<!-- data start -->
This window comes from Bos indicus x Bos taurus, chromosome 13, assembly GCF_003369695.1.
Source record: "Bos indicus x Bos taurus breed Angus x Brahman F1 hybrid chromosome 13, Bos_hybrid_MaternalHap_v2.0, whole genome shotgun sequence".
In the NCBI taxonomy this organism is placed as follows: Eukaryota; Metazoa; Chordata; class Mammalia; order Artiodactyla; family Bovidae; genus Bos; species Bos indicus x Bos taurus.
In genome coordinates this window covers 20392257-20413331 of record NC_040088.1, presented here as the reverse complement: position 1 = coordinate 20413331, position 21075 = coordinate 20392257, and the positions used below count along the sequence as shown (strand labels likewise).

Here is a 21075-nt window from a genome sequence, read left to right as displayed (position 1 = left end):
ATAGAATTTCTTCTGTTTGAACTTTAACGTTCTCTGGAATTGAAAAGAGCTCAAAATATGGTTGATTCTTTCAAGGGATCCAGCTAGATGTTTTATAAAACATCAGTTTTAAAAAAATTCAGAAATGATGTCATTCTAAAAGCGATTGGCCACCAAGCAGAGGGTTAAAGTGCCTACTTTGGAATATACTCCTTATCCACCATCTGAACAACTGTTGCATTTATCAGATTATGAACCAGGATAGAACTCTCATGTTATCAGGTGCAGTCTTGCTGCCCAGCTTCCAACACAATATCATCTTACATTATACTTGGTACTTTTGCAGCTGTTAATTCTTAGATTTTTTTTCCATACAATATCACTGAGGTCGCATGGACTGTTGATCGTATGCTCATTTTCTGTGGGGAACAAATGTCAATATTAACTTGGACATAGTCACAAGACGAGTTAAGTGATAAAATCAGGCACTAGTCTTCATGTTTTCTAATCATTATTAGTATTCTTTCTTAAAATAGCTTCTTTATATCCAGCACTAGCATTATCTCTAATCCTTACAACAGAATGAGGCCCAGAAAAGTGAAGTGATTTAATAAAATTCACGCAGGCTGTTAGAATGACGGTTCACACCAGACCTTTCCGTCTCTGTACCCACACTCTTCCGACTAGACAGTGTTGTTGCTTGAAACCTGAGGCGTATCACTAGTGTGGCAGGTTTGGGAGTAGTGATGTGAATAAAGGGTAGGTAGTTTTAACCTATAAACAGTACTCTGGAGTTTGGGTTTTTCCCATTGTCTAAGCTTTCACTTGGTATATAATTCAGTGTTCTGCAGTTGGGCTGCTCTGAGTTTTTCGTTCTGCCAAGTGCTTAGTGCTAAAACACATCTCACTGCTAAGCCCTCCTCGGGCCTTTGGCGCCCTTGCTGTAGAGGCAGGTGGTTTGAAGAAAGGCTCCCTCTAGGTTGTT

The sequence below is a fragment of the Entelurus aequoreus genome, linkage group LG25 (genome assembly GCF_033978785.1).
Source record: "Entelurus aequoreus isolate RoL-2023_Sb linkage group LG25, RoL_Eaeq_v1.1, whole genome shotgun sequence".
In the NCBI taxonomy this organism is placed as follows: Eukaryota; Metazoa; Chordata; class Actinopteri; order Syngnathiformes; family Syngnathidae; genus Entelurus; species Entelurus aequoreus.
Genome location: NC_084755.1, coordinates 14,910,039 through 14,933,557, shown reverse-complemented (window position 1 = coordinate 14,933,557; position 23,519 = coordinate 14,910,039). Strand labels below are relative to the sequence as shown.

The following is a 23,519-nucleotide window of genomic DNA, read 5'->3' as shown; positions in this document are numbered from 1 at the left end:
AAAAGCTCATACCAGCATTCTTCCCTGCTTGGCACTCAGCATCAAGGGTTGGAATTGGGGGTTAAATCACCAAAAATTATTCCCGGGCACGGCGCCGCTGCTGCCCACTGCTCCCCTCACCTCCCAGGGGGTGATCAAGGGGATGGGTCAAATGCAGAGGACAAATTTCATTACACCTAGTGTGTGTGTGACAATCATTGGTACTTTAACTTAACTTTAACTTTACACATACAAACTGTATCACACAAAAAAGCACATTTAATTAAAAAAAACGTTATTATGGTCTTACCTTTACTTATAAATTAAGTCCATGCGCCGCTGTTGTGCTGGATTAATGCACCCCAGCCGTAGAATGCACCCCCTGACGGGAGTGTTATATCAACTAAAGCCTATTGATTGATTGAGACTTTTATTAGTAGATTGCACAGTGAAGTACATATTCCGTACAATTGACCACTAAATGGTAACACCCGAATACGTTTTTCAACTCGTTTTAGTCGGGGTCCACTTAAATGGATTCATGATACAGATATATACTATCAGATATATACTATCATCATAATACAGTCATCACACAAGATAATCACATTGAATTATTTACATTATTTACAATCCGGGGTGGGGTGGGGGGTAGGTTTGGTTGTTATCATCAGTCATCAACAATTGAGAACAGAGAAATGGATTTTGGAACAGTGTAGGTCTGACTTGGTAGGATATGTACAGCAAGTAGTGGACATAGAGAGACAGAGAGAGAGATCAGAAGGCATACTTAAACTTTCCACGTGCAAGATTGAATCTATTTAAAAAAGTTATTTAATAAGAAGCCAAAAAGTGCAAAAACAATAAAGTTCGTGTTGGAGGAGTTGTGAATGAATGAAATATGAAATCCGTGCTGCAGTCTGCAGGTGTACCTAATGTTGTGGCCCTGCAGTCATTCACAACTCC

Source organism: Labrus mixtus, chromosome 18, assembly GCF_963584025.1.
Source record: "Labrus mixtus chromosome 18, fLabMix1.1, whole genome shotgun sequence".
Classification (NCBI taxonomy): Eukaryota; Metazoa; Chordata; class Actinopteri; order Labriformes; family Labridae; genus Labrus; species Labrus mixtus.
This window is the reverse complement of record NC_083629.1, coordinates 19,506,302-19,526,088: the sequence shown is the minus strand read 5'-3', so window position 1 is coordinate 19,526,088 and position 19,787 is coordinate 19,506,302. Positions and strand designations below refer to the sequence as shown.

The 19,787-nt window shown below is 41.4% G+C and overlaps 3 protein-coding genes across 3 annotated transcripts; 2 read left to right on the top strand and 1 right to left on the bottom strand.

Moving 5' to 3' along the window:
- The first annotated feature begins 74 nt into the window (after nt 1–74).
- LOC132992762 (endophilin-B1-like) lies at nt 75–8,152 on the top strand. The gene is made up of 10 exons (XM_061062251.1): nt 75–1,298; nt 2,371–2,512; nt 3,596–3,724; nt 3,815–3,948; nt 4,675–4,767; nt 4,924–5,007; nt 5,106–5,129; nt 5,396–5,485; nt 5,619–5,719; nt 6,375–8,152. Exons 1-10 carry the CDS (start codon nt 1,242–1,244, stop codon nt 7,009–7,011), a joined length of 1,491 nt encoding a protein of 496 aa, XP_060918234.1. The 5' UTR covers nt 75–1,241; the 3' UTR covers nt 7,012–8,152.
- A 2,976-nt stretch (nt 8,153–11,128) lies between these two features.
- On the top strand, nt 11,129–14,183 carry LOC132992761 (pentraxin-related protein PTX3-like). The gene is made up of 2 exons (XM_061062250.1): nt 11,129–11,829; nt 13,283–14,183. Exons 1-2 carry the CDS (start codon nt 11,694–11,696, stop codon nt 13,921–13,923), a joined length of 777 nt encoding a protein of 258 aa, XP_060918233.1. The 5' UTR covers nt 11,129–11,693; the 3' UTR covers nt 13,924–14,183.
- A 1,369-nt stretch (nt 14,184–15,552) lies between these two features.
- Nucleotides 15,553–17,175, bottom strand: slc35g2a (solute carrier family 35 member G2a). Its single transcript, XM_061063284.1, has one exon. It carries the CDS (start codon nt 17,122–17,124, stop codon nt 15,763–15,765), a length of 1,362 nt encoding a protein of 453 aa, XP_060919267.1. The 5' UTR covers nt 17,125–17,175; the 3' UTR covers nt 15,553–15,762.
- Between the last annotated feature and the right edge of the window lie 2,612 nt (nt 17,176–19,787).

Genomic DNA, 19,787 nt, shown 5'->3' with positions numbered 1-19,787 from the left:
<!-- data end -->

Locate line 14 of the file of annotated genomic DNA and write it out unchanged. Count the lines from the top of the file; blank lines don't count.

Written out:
Source record: "Labrus mixtus chromosome 18, fLabMix1.1, whole genome shotgun sequence".